Ghost Kitchens Present new Opportunities for Canadian Culinary Educators


Over the past few years, the ghost kitchen has erupted on the culinary scene as an alternative type of restaurant operation. There are different formats, but common themes include no dining-room service; they exist only on delivery apps or websites; and they might either be a satellite outlet for a bricks-and-mortar restaurant or an independent restaurant that has only ever existed on the app. Kitchen-only restaurants have been one of the few areas of the restaurant industry to expand throughout the pandemic, with a recent report by EuroMonitor International suggesting kitchen-only restaurants will annually account for a $1.5-trillion (USD) share of the European restaurant sector by 2030. 

This presents questions and opportunities for Canadian culinary schools, many of which include a pop-up or permanent restaurant facility in order to give students a taste of working in a restaurant. Typically, these are fine-dining, full-service affairs, offering students the opportunity to practice skills in the front- and back-of-house. The importance of these opportunities really cannot be underestimated; “live” service is sure to stay with culinary schools for centuries to come. 

There is, however, another series of questions that has haunted culinary schools for decades: what does it mean to introduce students to current foodservice technologies? Which current technologies should we teach as educators? What happens when graduates arrive in the industry and the particular technologies we taught are not in-use? These are complex issues. Certainly, familiarity with, for example, RATIONAL ovens are one important technology to teach students, but what are others? How do we make cohesive, semester-long or multi-week courses out of these technologies?

The dual issues of shifting operational trends in the foodservice industry and unanswered questions regarding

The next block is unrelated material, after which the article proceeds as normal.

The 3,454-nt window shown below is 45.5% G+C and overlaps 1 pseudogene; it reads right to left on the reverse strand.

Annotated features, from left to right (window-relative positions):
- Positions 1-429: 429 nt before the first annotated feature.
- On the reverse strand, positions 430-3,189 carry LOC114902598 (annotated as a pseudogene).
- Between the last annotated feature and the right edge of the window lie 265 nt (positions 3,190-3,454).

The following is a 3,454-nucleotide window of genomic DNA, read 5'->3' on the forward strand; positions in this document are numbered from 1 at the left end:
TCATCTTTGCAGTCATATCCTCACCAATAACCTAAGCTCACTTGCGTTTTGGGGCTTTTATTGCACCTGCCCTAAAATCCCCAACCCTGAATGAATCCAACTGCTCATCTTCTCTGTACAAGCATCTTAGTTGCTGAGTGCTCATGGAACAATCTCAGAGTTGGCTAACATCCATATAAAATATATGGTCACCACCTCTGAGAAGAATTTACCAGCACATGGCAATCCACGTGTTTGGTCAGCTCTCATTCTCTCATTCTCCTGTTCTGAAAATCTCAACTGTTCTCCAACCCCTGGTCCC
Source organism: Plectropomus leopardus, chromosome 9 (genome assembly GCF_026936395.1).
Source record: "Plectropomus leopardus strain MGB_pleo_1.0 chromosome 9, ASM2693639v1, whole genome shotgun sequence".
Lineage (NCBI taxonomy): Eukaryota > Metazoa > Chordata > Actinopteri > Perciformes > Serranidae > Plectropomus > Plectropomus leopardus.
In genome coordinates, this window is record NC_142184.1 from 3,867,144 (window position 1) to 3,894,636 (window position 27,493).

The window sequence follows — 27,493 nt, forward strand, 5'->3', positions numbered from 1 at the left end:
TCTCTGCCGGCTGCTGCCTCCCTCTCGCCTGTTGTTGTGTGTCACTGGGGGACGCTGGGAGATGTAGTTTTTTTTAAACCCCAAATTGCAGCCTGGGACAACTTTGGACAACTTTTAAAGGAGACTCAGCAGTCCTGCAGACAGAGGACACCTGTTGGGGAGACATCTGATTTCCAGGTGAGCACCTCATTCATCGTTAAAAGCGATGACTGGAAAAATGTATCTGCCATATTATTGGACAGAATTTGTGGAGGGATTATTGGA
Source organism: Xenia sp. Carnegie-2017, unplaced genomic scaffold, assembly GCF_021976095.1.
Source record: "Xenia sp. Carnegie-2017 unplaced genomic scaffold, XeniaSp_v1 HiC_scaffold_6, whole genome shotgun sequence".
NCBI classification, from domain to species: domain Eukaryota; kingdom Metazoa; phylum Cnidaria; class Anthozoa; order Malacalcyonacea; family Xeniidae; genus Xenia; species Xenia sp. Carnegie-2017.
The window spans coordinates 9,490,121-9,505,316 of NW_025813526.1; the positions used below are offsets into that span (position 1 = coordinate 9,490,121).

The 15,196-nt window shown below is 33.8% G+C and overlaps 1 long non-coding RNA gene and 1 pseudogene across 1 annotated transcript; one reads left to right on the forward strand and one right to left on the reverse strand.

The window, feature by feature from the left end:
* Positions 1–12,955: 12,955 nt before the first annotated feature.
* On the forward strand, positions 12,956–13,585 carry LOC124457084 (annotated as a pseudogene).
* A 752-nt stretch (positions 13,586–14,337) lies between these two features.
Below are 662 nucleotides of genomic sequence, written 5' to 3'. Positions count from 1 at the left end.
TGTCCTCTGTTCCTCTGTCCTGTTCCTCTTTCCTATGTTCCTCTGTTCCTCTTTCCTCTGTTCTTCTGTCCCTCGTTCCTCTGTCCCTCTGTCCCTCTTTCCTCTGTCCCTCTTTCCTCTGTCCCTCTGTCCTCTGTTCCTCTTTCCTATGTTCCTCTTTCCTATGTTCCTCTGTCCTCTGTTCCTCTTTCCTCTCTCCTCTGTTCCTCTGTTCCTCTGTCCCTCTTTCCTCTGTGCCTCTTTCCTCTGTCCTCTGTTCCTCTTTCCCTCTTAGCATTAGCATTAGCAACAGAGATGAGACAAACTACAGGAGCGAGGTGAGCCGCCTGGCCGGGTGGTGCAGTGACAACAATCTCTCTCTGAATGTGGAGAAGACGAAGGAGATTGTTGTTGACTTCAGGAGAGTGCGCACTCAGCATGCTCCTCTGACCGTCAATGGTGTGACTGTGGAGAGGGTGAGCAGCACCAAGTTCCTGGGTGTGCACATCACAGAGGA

technologies in culinary curricula might actually come together. The move toward ghost kitchens unifies many student realities: social media, apps, cell phones, online accounts, digital imagery, brand ethos, and design. Customers of ghost kitchens buy into a conjured reality, decidedly and purposefully created to unite an idea of a restaurant with the reality of what arrives. 

Entering into this space is new for culinary schools. We have a duty to teach dining-room service and work-integrated-learning necessarily requires in-person guests, so apps have occupied an uncertain place in culinary curricula for some time now. Adding apps to existing culinary-school restaurants might not be feasible in that cost margins and menus might already be engineered for in-person service, and may not withstand the additional costs or time-delay of working in
a delivery environment. 

During February 2021, my own institution moved its restaurant online. Normally, Assiniboine Community College (ACC) is famous for its 19-year-old full-service, fine-dining Great Grey Owl Restaurant. In light of the pandemic, we wanted to use all of our lab facilities to spread out and allow students to cook in a restaurant environment, but we also wanted students to be safe and distanced from the public in order to meet and exceed public-health guidelines. We explained the situation to the delivery app Feastify, and they agreed to temporarily host our restaurant. 

Feastify’s support of the initiative led us to consider the future of how an app could be integrated into curriculum. Fine-dining menus don’t easily lend themselves to delivery, but menus designed from the ground up for apps do. Collaborative capstone projects are an area where apps are useful, since students develop different ideas each year. Rather than replacing existing bricks-and-mortar restaurants or dining-room service at culinary schools, apps allow a new, additional opportunity for students working in groups to understand the pressures on restaurateurs that currently operate on apps, and also reflect on how to design a successful restaurant model that is engineered to be profitable and in-demand when it goes live. Since it’s a ghost kitchen, students also experience design and communicating a brand through imagery, menu cohesiveness and through social-media platforms. 

What does it mean to integrate technology in Canadian culinary curricula in 2021? It means many things, to be sure, but one slice of the pie will undoubtedly be kitchen-only restaurants. Apps are not the last word in the future of foodservice, but they are an important piece of the economic forecast. It doesn’t mean we should abandon in-person service opportunities. Instead, we might need to find new space in curricula to incorporate new live approaches that prepare graduates for shifting trends in virtual foodservice, alongside the spaces that we have already carved out for traditional service formats. In adapting to this, we are prompting graduates to strategize about start-up costs associated with opening a restaurant, and are also equipping them with approaches to rent-sharing or space-sharing that can help realize business-ownership ambitions. 

Who knows — we might have even witnessed the end of cell-phone use being banned during class.


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